Our study of Romans begins with the author, Paul the “apostle”, introducing himself, his Roman readers and his message to us. We will discuss these three themes under the following headings:
Our characters for this section look as follows:
3.1 Paul’s Ministry (1:1-6)
1 Paul, a servant of Christ Jesus, called to be an apostle, set apart for the gospel of God, 2 which he promised beforehand through his prophets in the holy Scriptures, 3 concerning his Son, who was descended from David according to the flesh 4 and was declared to be the Son of God in power according to the Spirit of holiness by his resurrection from the dead, Jesus Christ our Lord, 5 through whom we have received grace and apostleship to bring about the obedience of faith for the sake of his name among all the nations, 6 including you who are called to belong to Jesus Christ…
Paul introduces himself by highlighting 4 different aspects of his calling in these verses:
He starts off by calling himself “a servant of Christ Jesus”. In the Roman world a servant
was a slave, and slaves were people who existed for the benefit of their masters. This is Paul’s way of saying that he belongs to Jesus Christ and lives to carry out his will.
Romans has much to say about the importance of becoming a servant. In fact, the entire second half of the book (chapters 12 to 16) is devoted to the art of servanthood!
Secondly, he is an apostle. The word “apostle” means “sent one” and referred to an ambassador, a delegate, a commissioner or a representative of the emperor or king. It is derived from the verb “to send out‟, usually on a specific mission. This was Paul’s way of saying that he had been sent by God as an ambassador to the churches.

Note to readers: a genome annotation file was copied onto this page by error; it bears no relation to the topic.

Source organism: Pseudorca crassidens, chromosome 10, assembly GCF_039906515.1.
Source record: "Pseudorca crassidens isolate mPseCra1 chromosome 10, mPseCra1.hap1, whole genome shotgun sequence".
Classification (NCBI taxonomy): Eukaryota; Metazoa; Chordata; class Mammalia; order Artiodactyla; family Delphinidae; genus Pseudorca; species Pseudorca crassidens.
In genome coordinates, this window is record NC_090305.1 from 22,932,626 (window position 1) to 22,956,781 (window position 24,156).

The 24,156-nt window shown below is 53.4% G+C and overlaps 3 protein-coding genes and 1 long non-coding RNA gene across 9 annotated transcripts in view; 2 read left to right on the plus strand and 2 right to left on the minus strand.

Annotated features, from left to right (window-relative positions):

Note that the word “apostle” is never used in the Bible as a title for a person, such as we do when we say “Doctor” or “Professor”. As mentioned above, the word does not even exist in Greek as a special term. It simply refers to the calling of being “sent” by God for a specific task.
Thirdly, he is set apart for the gospel, which means “the Good News”.
What is this gospel? The passage tells us that the gospel concerns Jesus Christ, who was declared to be God’s Son through his resurrection from the dead (verse 4).
As we will see throughout Romans, the centrality of God’s son Jesus Christ is the key to understanding the gospel. Romans explains in detail how we can also become sons and daughters of God by identifying with Jesus Christ and being found “in him.” Like Christ, this fact will be publically declared by our resurrection from the dead (See Romans 8:18-25).
You may wonder what the resurrection has to do with being declared a son or daughter of God: To be God’s child is to be born again or regenerated by the living, immortal and imperishable seed of God. This identity of a divine nature is invisible to the naked eye but will be revealed through its ultimate triumph over death.
In this sense Jesus was declared to be God’s son through his resurrection from the dead!